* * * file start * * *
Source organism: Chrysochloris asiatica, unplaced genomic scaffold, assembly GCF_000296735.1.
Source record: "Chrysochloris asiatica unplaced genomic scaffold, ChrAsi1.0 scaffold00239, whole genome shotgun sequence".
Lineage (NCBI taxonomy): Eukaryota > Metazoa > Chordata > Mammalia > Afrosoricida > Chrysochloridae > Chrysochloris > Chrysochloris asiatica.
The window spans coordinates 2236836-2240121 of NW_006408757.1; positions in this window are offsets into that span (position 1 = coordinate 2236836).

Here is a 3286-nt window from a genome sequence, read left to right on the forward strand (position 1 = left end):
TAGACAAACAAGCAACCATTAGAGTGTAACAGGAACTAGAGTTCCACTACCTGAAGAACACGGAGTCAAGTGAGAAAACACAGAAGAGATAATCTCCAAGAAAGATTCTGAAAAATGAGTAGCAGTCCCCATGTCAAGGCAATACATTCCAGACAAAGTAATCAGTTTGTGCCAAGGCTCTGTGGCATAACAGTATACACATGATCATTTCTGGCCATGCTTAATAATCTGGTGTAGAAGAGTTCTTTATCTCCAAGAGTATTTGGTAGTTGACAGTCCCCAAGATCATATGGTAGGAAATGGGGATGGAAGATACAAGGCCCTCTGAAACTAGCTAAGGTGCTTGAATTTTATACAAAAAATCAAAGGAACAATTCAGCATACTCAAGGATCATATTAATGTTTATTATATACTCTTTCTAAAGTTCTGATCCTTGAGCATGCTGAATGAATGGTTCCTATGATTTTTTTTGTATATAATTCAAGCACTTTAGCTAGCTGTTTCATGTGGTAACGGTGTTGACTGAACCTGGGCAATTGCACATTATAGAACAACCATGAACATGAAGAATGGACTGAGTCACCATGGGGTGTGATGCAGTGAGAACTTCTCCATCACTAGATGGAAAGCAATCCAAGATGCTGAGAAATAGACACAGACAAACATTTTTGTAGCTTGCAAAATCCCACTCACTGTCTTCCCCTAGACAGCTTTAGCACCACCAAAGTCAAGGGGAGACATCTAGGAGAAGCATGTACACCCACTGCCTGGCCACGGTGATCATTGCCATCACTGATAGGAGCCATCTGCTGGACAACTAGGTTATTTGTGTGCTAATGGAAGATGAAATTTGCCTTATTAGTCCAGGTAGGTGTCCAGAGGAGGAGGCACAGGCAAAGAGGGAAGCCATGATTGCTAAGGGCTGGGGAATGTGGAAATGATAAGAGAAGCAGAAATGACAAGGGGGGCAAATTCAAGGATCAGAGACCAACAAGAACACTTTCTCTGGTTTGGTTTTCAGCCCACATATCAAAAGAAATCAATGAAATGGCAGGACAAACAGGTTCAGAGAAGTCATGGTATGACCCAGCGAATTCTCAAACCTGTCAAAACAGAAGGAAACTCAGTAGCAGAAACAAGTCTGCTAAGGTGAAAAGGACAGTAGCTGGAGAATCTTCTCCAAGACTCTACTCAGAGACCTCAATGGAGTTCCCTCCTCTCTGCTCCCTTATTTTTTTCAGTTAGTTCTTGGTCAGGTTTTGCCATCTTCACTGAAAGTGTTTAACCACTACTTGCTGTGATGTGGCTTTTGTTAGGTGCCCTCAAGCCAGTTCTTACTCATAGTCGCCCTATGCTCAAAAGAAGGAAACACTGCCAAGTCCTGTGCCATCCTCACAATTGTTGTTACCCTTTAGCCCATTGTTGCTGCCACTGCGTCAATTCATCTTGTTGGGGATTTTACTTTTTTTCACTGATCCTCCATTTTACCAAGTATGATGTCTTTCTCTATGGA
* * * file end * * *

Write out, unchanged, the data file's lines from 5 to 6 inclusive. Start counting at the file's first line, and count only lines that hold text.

Here is a 3286-nt window from a genome sequence, read left to right on the forward strand (position 1 = left end):
TAGACAAACAAGCAACCATTAGAGTGTAACAGGAACTAGAGTTCCACTACCTGAAGAACACGGAGTCAAGTGAGAAAACACAGAAGAGATAATCTCCAAGAAAGATTCTGAAAAATGAGTAGCAGTCCCCATGTCAAGGCAATACATTCCAGACAAAGTAATCAGTTTGTGCCAAGGCTCTGTGGCATAACAGTATACACATGATCATTTCTGGCCATGCTTAATAATCTGGTGTAGAAGAGTTCTTTATCTCCAAGAGTATTTGGTAGTTGACAGTCCCCAAGATCATATGGTAGGAAATGGGGATGGAAGATACAAGGCCCTCTGAAACTAGCTAAGGTGCTTGAATTTTATACAAAAAATCAAAGGAACAATTCAGCATACTCAAGGATCATATTAATGTTTATTATATACTCTTTCTAAAGTTCTGATCCTTGAGCATGCTGAATGAATGGTTCCTATGATTTTTTTTGTATATAATTCAAGCACTTTAGCTAGCTGTTTCATGTGGTAACGGTGTTGACTGAACCTGGGCAATTGCACATTATAGAACAACCATGAACATGAAGAATGGACTGAGTCACCATGGGGTGTGATGCAGTGAGAACTTCTCCATCACTAGATGGAAAGCAATCCAAGATGCTGAGAAATAGACACAGACAAACATTTTTGTAGCTTGCAAAATCCCACTCACTGTCTTCCCCTAGACAGCTTTAGCACCACCAAAGTCAAGGGGAGACATCTAGGAGAAGCATGTACACCCACTGCCTGGCCACGGTGATCATTGCCATCACTGATAGGAGCCATCTGCTGGACAACTAGGTTATTTGTGTGCTAATGGAAGATGAAATTTGCCTTATTAGTCCAGGTAGGTGTCCAGAGGAGGAGGCACAGGCAAAGAGGGAAGCCATGATTGCTAAGGGCTGGGGAATGTGGAAATGATAAGAGAAGCAGAAATGACAAGGGGGGCAAATTCAAGGATCAGAGACCAACAAGAACACTTTCTCTGGTTTGGTTTTCAGCCCACATATCAAAAGAAATCAATGAAATGGCAGGACAAACAGGTTCAGAGAAGTCATGGTATGACCCAGCGAATTCTCAAACCTGTCAAAACAGAAGGAAACTCAGTAGCAGAAACAAGTCTGCTAAGGTGAAAAGGACAGTAGCTGGAGAATCTTCTCCAAGACTCTACTCAGAGACCTCAATGGAGTTCCCTCCTCTCTGCTCCCTTATTTTTTTCAGTTAGTTCTTGGTCAGGTTTTGCCATCTTCACTGAAAGTGTTTAACCACTACTTGCTGTGATGTGGCTTTTGTTAGGTGCCCTCAAGCCAGTTCTTACTCATAGTCGCCCTATGCTCAAAAGAAGGAAACACTGCCAAGTCCTGTGCCATCCTCACAATTGTTGTTACCCTTTAGCCCATTGTTGCTGCCACTGCGTCAATTCATCTTGTTGGGGATTTTACTTTTTTTCACTGATCCTCCATTTTACCAAGTATGATGTCTTTCTCTATGGA